Diagnosis of plaque-related diseaseEdit

File:Calcificatio atherosclerotica.jpg

Areas of severe narrowing, stenosis, detectable by angiography, and to a lesser extent "stress testing" have long been the focus of human diagnostic techniques for cardiovascular disease, in general. However, these methods focus on detecting only severe narrowing, not the underlying atherosclerosis disease. As demonstrated by human clinical studies, most severe events occur in locations with heavy plaque, yet little or no lumen narrowing present before debilitating events suddenly occur. Plaque rupture can lead to artery lumen occlusion within seconds to minutes, and potential permanent debility and sometimes sudden death.

Greater than 75% lumen stenosis used to be considered by cardiologists as the hallmark of clinically significant disease because it is typically only at this severity of narrowing of the larger heart arteries that recurring episodes of angina and detectable abnormalities by stress testing methods are seen. However, clinical trials have shown that only about 14% of clinically-debilitating events occur at locations with this, or greater severity of narrowing. The majority of events occur due to atheroma plaque rupture at areas without narrowing sufficient enough to produce any angina or stress test abnormalities. Thus, since the later-1990s, greater attention is being focused on the "vulnerable plaque."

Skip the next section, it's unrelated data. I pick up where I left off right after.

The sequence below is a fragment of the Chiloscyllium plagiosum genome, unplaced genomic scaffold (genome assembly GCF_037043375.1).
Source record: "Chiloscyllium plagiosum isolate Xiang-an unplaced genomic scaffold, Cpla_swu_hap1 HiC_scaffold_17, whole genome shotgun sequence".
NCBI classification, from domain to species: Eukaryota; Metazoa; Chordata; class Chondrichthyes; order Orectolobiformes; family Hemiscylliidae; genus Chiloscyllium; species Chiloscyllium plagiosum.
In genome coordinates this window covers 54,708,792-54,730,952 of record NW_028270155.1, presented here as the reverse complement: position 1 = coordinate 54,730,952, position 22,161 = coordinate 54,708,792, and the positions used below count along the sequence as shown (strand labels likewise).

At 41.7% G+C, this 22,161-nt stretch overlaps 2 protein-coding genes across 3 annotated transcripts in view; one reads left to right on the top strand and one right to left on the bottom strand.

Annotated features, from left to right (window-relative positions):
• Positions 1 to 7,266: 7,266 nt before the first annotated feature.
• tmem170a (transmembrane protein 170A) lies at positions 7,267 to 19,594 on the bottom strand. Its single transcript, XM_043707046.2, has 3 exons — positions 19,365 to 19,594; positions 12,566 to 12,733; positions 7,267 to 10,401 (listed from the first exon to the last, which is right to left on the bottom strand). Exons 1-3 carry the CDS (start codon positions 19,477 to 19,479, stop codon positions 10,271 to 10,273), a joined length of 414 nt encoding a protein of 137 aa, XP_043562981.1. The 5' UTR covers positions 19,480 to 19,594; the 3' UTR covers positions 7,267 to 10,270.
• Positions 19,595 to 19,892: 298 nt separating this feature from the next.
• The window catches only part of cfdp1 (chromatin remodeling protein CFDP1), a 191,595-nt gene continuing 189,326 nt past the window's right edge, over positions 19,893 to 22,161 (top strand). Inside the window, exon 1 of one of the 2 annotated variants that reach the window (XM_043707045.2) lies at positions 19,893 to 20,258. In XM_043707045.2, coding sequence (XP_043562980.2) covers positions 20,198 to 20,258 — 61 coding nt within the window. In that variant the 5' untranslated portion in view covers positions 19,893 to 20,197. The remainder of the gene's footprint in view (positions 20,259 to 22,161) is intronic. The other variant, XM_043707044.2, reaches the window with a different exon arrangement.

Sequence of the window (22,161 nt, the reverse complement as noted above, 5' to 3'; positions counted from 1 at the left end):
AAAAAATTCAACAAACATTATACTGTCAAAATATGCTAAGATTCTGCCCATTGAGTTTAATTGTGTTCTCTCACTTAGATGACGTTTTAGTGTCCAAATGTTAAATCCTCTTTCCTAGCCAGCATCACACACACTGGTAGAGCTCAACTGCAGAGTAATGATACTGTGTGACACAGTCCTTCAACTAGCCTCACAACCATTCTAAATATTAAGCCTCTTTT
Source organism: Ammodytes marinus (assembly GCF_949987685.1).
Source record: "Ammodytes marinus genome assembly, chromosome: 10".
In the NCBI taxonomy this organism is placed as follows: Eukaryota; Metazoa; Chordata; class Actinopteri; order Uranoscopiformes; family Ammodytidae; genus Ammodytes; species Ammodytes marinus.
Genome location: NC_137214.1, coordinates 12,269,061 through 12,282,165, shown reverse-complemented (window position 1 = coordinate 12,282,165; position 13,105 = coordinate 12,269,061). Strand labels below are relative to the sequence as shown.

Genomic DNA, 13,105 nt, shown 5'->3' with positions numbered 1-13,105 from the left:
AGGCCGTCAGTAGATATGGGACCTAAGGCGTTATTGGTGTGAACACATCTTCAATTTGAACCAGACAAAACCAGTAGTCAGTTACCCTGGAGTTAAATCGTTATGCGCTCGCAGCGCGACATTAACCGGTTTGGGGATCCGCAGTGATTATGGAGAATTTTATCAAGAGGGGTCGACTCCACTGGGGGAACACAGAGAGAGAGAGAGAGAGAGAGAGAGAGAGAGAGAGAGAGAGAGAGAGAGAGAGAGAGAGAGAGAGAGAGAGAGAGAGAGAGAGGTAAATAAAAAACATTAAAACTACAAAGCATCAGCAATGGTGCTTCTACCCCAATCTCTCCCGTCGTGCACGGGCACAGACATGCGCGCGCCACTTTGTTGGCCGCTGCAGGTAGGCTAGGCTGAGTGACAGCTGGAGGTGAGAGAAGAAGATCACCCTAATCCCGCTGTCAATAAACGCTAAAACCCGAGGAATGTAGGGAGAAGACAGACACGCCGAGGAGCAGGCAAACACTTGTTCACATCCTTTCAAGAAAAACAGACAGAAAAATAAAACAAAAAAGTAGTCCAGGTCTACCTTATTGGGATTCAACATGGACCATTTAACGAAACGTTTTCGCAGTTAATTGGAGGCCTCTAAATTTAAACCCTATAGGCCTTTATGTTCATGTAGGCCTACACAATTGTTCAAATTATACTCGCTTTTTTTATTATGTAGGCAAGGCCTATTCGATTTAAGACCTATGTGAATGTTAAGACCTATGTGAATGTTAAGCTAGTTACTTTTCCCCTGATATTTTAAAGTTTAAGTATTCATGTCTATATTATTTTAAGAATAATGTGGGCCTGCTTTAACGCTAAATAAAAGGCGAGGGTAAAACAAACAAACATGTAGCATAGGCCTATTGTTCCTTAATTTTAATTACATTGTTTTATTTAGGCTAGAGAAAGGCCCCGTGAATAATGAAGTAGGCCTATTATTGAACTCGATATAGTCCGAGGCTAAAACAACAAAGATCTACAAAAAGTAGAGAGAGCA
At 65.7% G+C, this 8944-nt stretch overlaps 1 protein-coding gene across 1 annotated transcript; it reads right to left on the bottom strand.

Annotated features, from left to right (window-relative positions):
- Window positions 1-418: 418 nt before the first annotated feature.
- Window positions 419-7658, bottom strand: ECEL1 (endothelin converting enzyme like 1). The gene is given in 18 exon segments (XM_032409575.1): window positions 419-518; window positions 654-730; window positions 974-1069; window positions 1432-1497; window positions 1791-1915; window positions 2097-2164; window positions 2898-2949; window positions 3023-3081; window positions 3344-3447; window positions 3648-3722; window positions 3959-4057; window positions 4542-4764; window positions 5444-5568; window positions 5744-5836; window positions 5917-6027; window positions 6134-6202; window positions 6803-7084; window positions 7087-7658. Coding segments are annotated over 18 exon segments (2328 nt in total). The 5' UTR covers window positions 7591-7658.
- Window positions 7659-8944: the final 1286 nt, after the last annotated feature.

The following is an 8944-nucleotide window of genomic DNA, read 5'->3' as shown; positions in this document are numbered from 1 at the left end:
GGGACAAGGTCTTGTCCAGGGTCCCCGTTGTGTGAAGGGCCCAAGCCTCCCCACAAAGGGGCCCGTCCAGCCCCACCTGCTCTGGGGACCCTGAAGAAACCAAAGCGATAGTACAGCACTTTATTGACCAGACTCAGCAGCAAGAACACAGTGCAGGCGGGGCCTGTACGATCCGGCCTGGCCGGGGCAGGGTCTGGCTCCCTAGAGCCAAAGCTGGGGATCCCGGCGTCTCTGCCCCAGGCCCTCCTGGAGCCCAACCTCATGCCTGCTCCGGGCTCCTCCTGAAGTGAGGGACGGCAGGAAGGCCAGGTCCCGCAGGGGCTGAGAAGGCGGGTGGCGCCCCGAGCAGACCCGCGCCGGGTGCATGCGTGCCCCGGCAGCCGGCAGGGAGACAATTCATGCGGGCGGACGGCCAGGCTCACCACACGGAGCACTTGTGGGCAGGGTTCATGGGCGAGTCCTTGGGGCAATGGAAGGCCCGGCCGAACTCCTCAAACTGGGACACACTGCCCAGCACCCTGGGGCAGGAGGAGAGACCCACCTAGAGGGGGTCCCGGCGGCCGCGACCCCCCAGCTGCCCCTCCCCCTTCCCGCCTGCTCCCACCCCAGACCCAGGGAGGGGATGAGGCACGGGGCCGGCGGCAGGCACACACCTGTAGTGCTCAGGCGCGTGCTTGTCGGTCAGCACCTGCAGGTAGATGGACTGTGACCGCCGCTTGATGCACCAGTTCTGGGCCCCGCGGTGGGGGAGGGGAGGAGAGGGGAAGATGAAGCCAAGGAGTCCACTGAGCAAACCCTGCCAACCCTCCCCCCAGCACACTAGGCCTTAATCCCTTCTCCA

Though any artery in the body can be involved, usually only severe narrowing or obstruction of some arteries, those that supply more critically-important organs are recognized. Obstruction of arteries supplying the heart muscle result in a heart attack. Obstruction of arteries supplying the brain result in a stroke. These events are life-changing, and often result in irreversible loss of function because lost heart muscle and brain cells do not grow back to any significant extent, typically less than 2%.